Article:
It’s finally happened. You’ve begun to see the signs all over her behavior. Her notebooks are covered with hearts and doodled initials. She’s constantly texting, talking, and typing with friends of both genders—and then giggling. Her interest in clothes, hair, and makeup is taking off. In fact, these days it almost borders on an obsession with how she looks, especially to others.
As a parent, you knew this day would come, but you have feared it nonetheless. When your daughter hits the age when she becomes boy crazy (or girl crazy!), you’ve hit a whole new stage of parenting. Your little girl is growing up; the question is, are you prepared?
Being Boy (or Girl) Crazy
It is perfectly normal for girls to develop a new interest in dating once they hit a certain point in their life. Generally, each girl hits it a little differently, some early and some late, but usually it comes with the first signs of puberty in their early teens. Even if a girl has not yet hit puberty, however, she may be experiencing an interest in dating that has been inspired by the preteen culture of her friends and peers.
A newly relationship-crazy girl may be simply obsessed with the subject. Don’t be surprised if she not only talks about them, but also pursues them aggressively using all the social tools at her disposal. As a parent, its your job to be aware of her new interests and behaviors while ensuring that she pursues them in a manner that is safe for herself and others. On top of that, you may want to see that she spends at least a portion of her mental energy on other things.
The 411 on Teenage Girls in “Love”
What you can do for your child right now is to let her know that the feelings she is having are a normal part of growing up. Make sure that you are mentally and emotionally available for her to discuss them as necessary and take the time to help her understand when and how it is okay to act on such feelings—and when it is not.
Preteens and young teenagers are not yet ready for the mental and emotional component of a sexual relationship, even if they feel physically prepared. This information, offered ahead of time and properly processed, can help your daughter make good decisions in the future.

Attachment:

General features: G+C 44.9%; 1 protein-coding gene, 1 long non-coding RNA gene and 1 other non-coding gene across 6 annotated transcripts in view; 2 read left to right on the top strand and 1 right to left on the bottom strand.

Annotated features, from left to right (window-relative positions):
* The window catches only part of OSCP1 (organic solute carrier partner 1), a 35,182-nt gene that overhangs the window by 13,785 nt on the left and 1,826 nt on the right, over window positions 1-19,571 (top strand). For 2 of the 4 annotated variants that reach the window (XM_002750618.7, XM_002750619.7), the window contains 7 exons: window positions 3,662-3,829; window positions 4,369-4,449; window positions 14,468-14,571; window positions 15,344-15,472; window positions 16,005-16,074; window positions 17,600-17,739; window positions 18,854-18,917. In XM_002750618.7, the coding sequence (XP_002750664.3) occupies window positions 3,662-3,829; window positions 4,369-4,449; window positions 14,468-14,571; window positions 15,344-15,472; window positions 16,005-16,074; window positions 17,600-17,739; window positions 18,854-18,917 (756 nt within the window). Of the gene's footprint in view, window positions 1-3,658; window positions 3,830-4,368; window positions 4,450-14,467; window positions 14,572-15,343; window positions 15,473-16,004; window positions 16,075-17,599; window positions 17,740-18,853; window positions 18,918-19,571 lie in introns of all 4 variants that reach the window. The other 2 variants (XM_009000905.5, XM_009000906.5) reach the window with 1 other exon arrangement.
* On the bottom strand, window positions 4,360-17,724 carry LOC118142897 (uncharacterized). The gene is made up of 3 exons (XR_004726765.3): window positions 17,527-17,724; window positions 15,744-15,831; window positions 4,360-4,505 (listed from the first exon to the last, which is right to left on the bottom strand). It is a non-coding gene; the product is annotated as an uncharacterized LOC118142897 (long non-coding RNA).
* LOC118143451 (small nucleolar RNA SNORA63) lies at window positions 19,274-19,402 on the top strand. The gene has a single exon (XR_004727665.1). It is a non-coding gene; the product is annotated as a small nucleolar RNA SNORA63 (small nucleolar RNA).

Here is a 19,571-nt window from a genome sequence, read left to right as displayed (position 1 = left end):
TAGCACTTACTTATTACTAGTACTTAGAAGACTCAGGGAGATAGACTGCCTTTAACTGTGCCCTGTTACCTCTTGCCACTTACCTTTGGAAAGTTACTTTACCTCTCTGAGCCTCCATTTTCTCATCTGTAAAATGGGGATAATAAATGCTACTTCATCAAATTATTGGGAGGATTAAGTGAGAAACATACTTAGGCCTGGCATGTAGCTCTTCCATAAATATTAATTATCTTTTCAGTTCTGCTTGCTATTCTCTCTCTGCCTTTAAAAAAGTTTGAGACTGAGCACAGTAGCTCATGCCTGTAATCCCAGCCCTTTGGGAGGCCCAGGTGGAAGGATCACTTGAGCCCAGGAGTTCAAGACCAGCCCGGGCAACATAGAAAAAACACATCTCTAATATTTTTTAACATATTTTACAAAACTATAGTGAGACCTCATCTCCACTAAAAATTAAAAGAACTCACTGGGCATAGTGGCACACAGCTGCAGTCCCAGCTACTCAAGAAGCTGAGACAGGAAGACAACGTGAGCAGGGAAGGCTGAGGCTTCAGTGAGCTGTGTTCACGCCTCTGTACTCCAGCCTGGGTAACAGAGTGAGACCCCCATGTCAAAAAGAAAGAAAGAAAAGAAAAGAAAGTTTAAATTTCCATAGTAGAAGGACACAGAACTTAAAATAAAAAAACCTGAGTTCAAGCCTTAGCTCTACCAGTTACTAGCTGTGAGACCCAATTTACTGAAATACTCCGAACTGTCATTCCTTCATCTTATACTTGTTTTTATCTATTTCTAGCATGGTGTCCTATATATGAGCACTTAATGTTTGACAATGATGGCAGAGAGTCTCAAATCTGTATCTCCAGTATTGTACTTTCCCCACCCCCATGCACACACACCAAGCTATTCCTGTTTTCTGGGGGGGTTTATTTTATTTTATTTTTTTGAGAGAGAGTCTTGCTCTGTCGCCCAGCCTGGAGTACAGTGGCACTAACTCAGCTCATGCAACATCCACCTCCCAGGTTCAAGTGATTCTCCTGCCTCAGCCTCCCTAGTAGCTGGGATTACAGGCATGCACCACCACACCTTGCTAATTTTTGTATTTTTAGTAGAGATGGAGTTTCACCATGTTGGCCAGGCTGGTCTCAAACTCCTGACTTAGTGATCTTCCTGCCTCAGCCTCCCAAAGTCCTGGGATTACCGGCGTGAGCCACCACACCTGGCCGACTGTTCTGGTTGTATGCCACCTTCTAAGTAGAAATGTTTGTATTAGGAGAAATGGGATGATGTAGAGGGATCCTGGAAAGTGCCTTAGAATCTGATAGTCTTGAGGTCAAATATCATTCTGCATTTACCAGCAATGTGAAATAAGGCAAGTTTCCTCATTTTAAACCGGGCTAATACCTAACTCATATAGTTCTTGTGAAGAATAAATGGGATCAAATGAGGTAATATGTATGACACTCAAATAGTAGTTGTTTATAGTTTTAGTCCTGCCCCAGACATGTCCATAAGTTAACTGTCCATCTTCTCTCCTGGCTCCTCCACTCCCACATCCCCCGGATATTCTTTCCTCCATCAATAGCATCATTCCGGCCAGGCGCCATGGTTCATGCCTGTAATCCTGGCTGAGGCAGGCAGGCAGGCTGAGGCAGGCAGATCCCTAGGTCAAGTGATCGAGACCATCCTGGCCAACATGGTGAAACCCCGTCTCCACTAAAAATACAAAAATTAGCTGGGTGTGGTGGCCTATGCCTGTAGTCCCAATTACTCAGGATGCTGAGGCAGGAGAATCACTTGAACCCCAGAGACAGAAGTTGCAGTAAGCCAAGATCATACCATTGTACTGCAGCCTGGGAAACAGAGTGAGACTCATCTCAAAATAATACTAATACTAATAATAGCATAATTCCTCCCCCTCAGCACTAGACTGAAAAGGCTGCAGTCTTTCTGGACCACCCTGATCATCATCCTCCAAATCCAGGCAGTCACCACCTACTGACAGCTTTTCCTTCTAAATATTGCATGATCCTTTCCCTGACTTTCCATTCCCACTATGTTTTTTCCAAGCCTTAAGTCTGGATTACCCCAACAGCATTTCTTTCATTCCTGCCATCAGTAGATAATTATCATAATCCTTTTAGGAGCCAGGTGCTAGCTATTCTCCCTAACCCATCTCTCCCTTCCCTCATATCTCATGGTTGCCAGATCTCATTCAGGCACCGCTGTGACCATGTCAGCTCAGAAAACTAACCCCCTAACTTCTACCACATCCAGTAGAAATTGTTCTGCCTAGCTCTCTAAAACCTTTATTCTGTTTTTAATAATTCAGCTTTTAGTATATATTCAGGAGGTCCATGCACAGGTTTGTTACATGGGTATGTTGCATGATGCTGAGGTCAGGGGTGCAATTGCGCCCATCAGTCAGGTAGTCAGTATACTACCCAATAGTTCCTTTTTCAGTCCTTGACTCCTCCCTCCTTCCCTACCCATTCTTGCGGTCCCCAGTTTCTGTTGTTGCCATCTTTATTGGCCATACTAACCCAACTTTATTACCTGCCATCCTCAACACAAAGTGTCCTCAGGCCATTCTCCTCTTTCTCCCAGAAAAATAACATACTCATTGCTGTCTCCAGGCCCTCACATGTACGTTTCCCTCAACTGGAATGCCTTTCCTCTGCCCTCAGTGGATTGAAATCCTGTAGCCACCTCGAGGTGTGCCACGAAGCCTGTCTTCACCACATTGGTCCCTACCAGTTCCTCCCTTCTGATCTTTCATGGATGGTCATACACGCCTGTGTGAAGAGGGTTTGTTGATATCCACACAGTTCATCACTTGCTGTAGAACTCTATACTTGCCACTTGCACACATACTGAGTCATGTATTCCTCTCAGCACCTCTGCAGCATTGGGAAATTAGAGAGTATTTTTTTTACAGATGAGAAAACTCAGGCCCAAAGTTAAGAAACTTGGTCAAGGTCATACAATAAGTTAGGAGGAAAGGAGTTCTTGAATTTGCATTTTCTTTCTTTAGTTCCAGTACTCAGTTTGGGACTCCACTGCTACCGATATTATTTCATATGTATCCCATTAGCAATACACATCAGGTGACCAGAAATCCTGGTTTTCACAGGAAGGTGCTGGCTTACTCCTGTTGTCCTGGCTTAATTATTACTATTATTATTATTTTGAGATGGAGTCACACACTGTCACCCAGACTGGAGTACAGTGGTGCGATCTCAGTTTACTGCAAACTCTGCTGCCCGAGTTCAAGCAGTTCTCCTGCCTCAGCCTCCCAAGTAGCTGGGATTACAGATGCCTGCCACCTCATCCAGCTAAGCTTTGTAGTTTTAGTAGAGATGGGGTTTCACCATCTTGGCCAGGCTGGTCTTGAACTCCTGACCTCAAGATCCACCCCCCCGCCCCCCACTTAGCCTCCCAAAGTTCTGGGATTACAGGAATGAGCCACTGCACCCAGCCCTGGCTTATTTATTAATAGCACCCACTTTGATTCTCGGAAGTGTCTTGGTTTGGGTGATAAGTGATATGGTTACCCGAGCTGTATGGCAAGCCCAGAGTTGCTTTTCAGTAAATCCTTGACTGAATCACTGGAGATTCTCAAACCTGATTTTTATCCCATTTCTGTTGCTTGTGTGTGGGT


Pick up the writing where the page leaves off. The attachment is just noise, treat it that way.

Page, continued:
Dating Rules for Teenagers
With regard to your daughter’s current interest in dating, allow her to explore it under your watchful eye. The rules you set for your teen will depend on their age and experience with dating. A younger teen shouldn't be allowed to go out on one-on-one dates, but an older teen can definitely go on them provided certain rules are followed.
Enforce a set time that you expect your daughter to be home by. Accept that there's the possibility of your older teen partaking in a sexual relationship, and prepare accordingly. Make sure she is informed about how to have safe sex, and have the conversation with her about whether birth control makes sense. It may not be a comfortable topic for you, but it's important for your daughter's safety and health.
Establish that you want to meet any boy or girl she is interested in dating. This will allow you to assess them yourself, rather than based off of what your daughter tells you or you hear from others. Don't be too hard on your daughter's potential partner, but don't be afraid to ask some important questions. What do they plan to do after high school? Are they involved in any extracurriculars? Do they have a job? These are all fair and relevant questions to ask.
What your child needs at this age is to be able to spend time with the boys she is interested in in safe social settings where she can learn how to date and be safe around members of the opposite sex.
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